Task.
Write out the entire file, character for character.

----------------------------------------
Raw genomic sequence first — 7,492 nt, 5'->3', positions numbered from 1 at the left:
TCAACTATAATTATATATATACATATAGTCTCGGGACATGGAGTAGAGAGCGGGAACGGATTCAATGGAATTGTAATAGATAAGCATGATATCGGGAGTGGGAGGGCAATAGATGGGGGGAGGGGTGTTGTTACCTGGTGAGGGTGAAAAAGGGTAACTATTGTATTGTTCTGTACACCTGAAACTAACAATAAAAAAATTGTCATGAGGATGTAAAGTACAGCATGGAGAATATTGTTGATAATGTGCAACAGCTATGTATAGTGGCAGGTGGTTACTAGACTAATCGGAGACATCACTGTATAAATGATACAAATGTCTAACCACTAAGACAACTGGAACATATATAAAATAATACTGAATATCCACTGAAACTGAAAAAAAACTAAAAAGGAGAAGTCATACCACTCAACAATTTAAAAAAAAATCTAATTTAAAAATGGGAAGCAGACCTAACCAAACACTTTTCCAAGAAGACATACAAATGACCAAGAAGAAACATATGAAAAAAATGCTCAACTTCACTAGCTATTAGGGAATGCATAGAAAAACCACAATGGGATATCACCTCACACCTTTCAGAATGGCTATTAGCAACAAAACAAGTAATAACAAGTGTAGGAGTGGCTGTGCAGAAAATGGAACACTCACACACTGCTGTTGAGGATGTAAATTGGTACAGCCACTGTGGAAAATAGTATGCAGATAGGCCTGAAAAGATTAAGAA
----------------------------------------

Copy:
Raw genomic sequence first — 7,492 nt, 5'->3', positions numbered from 1 at the left:
TCAACTATAATTATATATATACATATAGTCTCGGGACATGGAGTAGAGAGCGGGAACGGATTCAATGGAATTGTAATAGATAAGCATGATATCGGGAGTGGGAGGGCAATAGATGGGGGGAGGGGTGTTGTTACCTGGTGAGGGTGAAAAAGGGTAACTATTGTATTGTTCTGTACACCTGAAACTAACAATAAAAAAATTGTCATGAGGATGTAAAGTACAGCATGGAGAATATTGTTGATAATGTGCAACAGCTATGTATAGTGGCAGGTGGTTACTAGACTAATCGGAGACATCACTGTATAAATGATACAAATGTCTAACCACTAAGACAACTGGAACATATATAAAATAATACTGAATATCCACTGAAACTGAAAAAAAACTAAAAAGGAGAAGTCATACCACTCAACAATTTAAAAAAAAATCTAATTTAAAAATGGGAAGCAGACCTAACCAAACACTTTTCCAAGAAGACATACAAATGACCAAGAAGAAACATATGAAAAAAATGCTCAACTTCACTAGCTATTAGGGAATGCATAGAAAAACCACAATGGGATATCACCTCACACCTTTCAGAATGGCTATTAGCAACAAAACAAGTAATAACAAGTGTAGGAGTGGCTGTGCAGAAAATGGAACACTCACACACTGCTGTTGAGGATGTAAATTGGTACAGCCACTGTGGAAAATAGTATGCAGATAGGCCTGAAAAGATTAAGAA